The growth of the average price point for all sports footwear in 2004 was attributable to strength in the sporting goods, specialty athletic footwear, and family footwear channels of distribution, according to data gathered for “The Sporting Goods Market in 2005” report to be published by NSGA in spring of this year. The average price rose 1.1% to $39.32 in 2004 from $38.88 in 2003.
The 1.1% increase in 2004 followed downturns in the three previous years, 0.3%, 3.0% and 0.4% respectively. However, the years overall average did not reach the 2000 average price of $40.32, the highest in the history of the NSGA survey.
In sporting goods stores, the average price rose 1.4% to $47.02 and 2.1% in specialty athletic footwear stores, to $59.02. Family footwear stores showed the strongest gain, up 10.6% to $37.16-a $3.47 rise from 2003.
With the exception of specialty sports shops where the average price ($57.41) remained flat, other footwear channels of distribution showed declines. The average price in discount stores dropped 1.1% to $20.85; in department stores, 2.7% to $40.10; factory outlet stores, 1.4% to $39.53. The sharpest drop was in Internet average price, down 5.5% to $50.23.
“The rise in average price in full-line sporting goods and specialty athletic footwear stores may be attributed to less promotional pricing, particularly the use of BOGOs (buy one, get one at a significant discount),” said NSGA Vice President of Information & Research Thomas B. Doyle. “Among family footwear stores-like Famous Footwear and Shoe Carnival-a shift in inventory of athletic footwear to higher price points may have brought about the increase in average price.”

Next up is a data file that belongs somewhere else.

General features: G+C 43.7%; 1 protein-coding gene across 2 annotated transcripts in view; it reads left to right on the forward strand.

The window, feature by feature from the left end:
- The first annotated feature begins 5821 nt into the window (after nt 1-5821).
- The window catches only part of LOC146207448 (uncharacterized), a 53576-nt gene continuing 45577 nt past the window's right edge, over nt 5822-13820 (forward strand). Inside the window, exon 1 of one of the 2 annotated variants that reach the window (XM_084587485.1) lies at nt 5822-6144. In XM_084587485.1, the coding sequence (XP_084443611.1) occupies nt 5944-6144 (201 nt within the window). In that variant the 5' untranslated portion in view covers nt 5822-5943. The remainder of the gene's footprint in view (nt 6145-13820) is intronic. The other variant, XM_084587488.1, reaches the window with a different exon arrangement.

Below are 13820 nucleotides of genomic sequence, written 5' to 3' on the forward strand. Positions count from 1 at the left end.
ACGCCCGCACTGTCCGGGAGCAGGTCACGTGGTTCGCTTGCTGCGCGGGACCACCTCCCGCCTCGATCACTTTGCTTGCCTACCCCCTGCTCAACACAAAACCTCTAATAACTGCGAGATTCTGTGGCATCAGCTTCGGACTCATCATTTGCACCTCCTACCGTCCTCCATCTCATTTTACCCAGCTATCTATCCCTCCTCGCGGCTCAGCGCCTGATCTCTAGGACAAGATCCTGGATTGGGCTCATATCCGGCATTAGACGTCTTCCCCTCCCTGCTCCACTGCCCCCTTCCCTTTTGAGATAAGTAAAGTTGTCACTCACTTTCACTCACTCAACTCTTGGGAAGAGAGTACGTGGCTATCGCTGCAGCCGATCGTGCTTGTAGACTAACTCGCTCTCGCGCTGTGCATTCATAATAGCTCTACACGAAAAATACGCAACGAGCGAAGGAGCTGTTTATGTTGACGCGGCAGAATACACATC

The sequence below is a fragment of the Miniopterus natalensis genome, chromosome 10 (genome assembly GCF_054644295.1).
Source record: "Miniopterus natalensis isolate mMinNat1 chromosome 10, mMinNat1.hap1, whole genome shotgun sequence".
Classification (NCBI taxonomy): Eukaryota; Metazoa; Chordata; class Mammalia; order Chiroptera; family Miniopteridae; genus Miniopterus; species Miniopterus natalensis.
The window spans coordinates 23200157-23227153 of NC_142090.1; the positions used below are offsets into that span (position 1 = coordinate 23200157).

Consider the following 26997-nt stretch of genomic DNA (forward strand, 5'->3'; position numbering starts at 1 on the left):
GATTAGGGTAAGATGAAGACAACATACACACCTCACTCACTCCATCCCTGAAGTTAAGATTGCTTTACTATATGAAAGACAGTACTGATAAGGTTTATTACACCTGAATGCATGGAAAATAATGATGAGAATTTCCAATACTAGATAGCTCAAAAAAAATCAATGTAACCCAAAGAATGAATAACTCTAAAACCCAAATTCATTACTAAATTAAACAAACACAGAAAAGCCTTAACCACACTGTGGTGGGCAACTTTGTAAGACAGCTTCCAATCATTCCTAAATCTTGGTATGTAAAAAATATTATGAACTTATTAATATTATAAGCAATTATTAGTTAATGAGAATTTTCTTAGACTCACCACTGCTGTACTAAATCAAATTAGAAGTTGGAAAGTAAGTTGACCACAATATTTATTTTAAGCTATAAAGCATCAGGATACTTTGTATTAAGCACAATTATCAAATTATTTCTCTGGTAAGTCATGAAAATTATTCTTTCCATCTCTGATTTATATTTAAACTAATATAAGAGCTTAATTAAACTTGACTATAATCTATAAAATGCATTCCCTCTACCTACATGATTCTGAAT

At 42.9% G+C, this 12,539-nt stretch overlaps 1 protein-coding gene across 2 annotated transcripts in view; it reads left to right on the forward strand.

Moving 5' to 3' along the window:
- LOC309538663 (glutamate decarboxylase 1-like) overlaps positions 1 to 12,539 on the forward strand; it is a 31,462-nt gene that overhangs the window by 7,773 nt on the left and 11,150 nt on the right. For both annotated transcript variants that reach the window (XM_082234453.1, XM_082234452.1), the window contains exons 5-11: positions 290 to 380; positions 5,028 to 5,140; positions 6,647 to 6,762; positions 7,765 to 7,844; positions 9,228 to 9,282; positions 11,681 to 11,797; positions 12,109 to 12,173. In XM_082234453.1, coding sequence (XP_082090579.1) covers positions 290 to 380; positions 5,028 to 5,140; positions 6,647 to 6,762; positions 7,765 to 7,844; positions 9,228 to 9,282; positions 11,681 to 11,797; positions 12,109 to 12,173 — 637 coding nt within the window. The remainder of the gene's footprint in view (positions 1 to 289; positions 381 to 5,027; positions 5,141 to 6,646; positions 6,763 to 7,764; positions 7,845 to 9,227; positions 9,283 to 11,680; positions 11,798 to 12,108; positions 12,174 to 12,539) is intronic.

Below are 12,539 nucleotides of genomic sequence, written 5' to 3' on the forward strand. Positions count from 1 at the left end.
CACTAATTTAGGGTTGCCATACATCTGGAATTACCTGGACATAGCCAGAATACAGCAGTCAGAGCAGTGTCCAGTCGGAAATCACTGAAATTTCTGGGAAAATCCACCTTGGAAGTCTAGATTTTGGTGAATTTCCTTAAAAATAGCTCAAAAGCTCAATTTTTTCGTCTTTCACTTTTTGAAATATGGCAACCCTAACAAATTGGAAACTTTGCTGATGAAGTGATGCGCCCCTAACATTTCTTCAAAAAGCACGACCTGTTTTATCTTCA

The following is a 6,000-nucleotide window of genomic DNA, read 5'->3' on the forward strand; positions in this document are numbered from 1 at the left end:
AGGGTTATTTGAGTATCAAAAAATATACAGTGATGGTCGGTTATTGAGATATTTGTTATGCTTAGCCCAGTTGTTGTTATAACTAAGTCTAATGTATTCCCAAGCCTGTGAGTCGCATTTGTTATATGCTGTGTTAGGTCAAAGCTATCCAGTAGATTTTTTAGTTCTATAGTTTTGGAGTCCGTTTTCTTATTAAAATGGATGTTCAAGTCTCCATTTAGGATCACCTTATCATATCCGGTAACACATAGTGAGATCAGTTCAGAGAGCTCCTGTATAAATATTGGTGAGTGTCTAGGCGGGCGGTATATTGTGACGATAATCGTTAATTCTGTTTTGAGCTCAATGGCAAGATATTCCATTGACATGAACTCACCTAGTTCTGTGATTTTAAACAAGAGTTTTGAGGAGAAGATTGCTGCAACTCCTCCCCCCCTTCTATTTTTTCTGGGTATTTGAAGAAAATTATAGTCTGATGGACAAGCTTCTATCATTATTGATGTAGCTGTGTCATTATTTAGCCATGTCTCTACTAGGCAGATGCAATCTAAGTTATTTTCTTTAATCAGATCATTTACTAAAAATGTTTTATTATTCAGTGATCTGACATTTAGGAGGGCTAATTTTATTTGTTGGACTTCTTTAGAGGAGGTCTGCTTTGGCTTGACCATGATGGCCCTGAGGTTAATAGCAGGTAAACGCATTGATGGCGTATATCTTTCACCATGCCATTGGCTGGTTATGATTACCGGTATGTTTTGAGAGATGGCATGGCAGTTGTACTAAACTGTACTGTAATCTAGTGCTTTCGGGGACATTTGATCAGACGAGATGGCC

Based on a consumer study of 100,000 U.S. households, the report summarizes 2004 retail sales totals-in units and dollars-for 22 types of athletic and sports shoes as well as products in more than 20 sport categories.
Also featured are purchaser demographics-annual family income, age and gender of product user, education of household head and sales according to region of the country. Place-of-purchase data allow for analysis of the industrys channels of distribution. Consumer purchases on the Internet are reported.
The report, which NSGA has published for more than two decades, provides selected product sales history for the last 10 years. This allows the analysis of long-term trends. Brand share reports on individual shoe categories are available separately.